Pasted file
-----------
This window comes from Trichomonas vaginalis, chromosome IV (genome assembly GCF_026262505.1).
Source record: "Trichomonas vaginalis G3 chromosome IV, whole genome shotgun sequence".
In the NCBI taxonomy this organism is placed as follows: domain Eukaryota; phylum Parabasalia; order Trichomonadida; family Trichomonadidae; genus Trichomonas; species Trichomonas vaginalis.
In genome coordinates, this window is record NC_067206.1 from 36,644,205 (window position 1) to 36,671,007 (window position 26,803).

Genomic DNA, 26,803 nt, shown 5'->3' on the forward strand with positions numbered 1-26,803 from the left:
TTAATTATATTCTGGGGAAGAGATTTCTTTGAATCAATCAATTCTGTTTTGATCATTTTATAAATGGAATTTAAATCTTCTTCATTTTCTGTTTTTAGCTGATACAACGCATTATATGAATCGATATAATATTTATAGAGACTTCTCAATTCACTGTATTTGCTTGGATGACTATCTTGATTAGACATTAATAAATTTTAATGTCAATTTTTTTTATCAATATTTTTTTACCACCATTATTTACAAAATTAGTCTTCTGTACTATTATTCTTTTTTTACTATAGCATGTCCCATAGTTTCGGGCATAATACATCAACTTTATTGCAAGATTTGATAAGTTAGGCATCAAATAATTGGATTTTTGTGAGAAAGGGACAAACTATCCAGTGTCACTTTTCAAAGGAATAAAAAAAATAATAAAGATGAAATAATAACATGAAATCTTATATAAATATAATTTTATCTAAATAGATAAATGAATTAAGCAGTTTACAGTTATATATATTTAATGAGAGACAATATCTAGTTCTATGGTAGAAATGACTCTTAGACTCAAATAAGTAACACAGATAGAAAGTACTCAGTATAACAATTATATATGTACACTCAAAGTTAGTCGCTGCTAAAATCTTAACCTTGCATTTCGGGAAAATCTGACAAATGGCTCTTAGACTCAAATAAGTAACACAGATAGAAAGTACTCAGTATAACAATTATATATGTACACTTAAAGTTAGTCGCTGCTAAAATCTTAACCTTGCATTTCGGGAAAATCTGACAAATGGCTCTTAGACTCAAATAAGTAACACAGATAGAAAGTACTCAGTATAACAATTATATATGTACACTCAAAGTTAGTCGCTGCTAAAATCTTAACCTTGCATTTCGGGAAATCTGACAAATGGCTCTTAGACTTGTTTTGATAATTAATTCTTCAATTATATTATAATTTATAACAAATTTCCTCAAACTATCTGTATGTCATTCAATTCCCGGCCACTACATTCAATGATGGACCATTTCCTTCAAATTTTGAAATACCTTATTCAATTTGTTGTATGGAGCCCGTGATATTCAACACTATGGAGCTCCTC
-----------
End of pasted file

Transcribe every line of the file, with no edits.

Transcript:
This window comes from Trichomonas vaginalis, chromosome IV (genome assembly GCF_026262505.1).
Source record: "Trichomonas vaginalis G3 chromosome IV, whole genome shotgun sequence".
In the NCBI taxonomy this organism is placed as follows: domain Eukaryota; phylum Parabasalia; order Trichomonadida; family Trichomonadidae; genus Trichomonas; species Trichomonas vaginalis.
In genome coordinates, this window is record NC_067206.1 from 36,644,205 (window position 1) to 36,671,007 (window position 26,803).

Genomic DNA, 26,803 nt, shown 5'->3' on the forward strand with positions numbered 1-26,803 from the left:
TTAATTATATTCTGGGGAAGAGATTTCTTTGAATCAATCAATTCTGTTTTGATCATTTTATAAATGGAATTTAAATCTTCTTCATTTTCTGTTTTTAGCTGATACAACGCATTATATGAATCGATATAATATTTATAGAGACTTCTCAATTCACTGTATTTGCTTGGATGACTATCTTGATTAGACATTAATAAATTTTAATGTCAATTTTTTTTATCAATATTTTTTTACCACCATTATTTACAAAATTAGTCTTCTGTACTATTATTCTTTTTTTACTATAGCATGTCCCATAGTTTCGGGCATAATACATCAACTTTATTGCAAGATTTGATAAGTTAGGCATCAAATAATTGGATTTTTGTGAGAAAGGGACAAACTATCCAGTGTCACTTTTCAAAGGAATAAAAAAAATAATAAAGATGAAATAATAACATGAAATCTTATATAAATATAATTTTATCTAAATAGATAAATGAATTAAGCAGTTTACAGTTATATATATTTAATGAGAGACAATATCTAGTTCTATGGTAGAAATGACTCTTAGACTCAAATAAGTAACACAGATAGAAAGTACTCAGTATAACAATTATATATGTACACTCAAAGTTAGTCGCTGCTAAAATCTTAACCTTGCATTTCGGGAAAATCTGACAAATGGCTCTTAGACTCAAATAAGTAACACAGATAGAAAGTACTCAGTATAACAATTATATATGTACACTTAAAGTTAGTCGCTGCTAAAATCTTAACCTTGCATTTCGGGAAAATCTGACAAATGGCTCTTAGACTCAAATAAGTAACACAGATAGAAAGTACTCAGTATAACAATTATATATGTACACTCAAAGTTAGTCGCTGCTAAAATCTTAACCTTGCATTTCGGGAAATCTGACAAATGGCTCTTAGACTTGTTTTGATAATTAATTCTTCAATTATATTATAATTTATAACAAATTTCCTCAAACTATCTGTATGTCATTCAATTCCCGGCCACTACATTCAATGATGGACCATTTCCTTCAAATTTTGAAATACCTTATTCAATTTGTTGTATGGAGCCCGTGATATTCAACACTATGGAGCTCCTC